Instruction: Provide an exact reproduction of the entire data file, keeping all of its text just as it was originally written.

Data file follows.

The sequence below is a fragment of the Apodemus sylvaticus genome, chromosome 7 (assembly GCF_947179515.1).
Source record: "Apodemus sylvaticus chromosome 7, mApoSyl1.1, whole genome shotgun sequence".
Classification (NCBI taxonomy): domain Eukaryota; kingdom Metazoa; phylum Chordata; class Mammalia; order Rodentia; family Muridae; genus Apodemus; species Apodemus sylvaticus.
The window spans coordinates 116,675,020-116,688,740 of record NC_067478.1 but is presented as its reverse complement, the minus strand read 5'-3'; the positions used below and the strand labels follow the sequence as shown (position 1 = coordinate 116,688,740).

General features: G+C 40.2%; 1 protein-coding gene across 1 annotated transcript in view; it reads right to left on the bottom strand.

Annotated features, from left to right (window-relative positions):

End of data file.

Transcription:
The sequence below is a fragment of the Apodemus sylvaticus genome, chromosome 7 (assembly GCF_947179515.1).
Source record: "Apodemus sylvaticus chromosome 7, mApoSyl1.1, whole genome shotgun sequence".
Classification (NCBI taxonomy): domain Eukaryota; kingdom Metazoa; phylum Chordata; class Mammalia; order Rodentia; family Muridae; genus Apodemus; species Apodemus sylvaticus.
The window spans coordinates 116,675,020-116,688,740 of record NC_067478.1 but is presented as its reverse complement, the minus strand read 5'-3'; the positions used below and the strand labels follow the sequence as shown (position 1 = coordinate 116,688,740).

General features: G+C 40.2%; 1 protein-coding gene across 1 annotated transcript in view; it reads right to left on the bottom strand.

Annotated features, from left to right (window-relative positions):